Member Name: Michael A. Heald - HMH
1) Target Star: RR CET, a RRAB star with a period of 0.55302836 days
2) Rationale: A review of the AAVSO light curve suggests low amplitude magnitude changes of 0.03 to 0.05 or less (eyeball estimate from light curves rather than mathematical extrapolation) around the expected baseline. This variability is most pronounced at the star's maxima. Magnitude determinations close in time seem to vary more than the precision of the reported readings. This variability is noted between different observes who have submitted observations
I am no longer able to observe this star since I have moved out of the Las Cruces, NM area. I had wondered if the variability was a result of my technique or the microclimate of my observing site in Las Cruces, NM. However, the appearance of such variability among different observers, especially at the star's maxima when precision is expected to be highest, is puzzling.
CCD data became available in the International Database since 2006. RR CET is well studied in the professional literature. However, the curves I was able to locate had errors of about 0.03 magnitudes with the Fourier analysis of RR CET's period, so correlation between the International Database and published light curves is difficult. Additionally, it is possible that low amplitude variations might have been averaged out in the published data since the studies were designed to identify the main light curve shape and period of the star rather than identify if there were any low amplitude, high frequency fluctuations in the light curve itself. This averaging out of low amplitude, high frequency oscillations would occur if the frequency of such oscillations were not a harmonic of the main RR CET light curve frequency since observations over a number of nights were averaged to obtain the main light curve.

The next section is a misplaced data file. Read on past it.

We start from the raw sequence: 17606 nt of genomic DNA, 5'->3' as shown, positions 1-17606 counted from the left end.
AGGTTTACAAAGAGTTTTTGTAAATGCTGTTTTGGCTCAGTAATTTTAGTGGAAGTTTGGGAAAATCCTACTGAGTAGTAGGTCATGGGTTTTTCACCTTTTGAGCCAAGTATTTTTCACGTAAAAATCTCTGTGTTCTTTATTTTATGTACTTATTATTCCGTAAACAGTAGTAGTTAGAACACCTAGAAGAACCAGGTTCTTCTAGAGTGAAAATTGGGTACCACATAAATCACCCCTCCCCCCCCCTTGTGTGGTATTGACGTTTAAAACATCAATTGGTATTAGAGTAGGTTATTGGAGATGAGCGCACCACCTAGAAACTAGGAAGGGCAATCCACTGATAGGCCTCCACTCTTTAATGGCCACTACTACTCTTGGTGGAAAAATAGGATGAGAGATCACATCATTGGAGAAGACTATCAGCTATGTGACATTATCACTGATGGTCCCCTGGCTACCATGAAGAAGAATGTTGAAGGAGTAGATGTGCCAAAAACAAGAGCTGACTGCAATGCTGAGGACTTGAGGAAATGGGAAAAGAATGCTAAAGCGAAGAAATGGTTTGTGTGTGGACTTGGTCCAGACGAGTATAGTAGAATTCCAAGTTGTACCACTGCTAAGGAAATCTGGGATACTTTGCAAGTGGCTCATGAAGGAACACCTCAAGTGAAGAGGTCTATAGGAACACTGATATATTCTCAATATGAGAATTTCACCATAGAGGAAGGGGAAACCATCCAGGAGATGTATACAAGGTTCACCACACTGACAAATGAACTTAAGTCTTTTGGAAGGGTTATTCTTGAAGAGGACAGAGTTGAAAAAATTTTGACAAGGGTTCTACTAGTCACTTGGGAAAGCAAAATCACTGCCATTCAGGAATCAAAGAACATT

3) Plan for Data: Upload to the AAVSO International Database. I will also use this data to compare with past observations. The data will assist me in determining why my data shows such oscillations so that I can improve my photometry in the future by analyzing both my equipment and microclimate. Additionally, if the data shows possible magnitude oscillations, the data will help generate hypotheses for additional observations.
4) I Request Observations be sent to my VPHOT Account.
5) Magnitude Ranges: V Magnitude Range: 9.1 to 10.1.
6) Time Interval of Observations: 90 seconds - to match the frequency of the putative low amplitude variations.
7) Filter Requested: V
8) Exposure Times: 90 seconds in V and taken continuously for a 6.5-hour period. If the S/N is too low to see baseline trends of 0.03 magnitudes, every 2 images can be stacked in order to improve S/N.
9) Start Date and Times suggestion: 18:30 PM, 11/21/2023, MST (end of astronomical twilight) till 01:00 AM, 11/22/2023, MST. These times/dates would cover RR CET from about 30 degrees east to 30 degrees west from the location my observations when I lived in Las Cruces, NM, and allow me to coordinate my observational data with the BSM observations. These dates would also minimize the chance of poor weather since the "monsoon" season occurs from August till October in the Las Cruces area. However, comparison of the data obtained in similar locations is not as important as the data itself, so I defer the actual location to those with more experience than me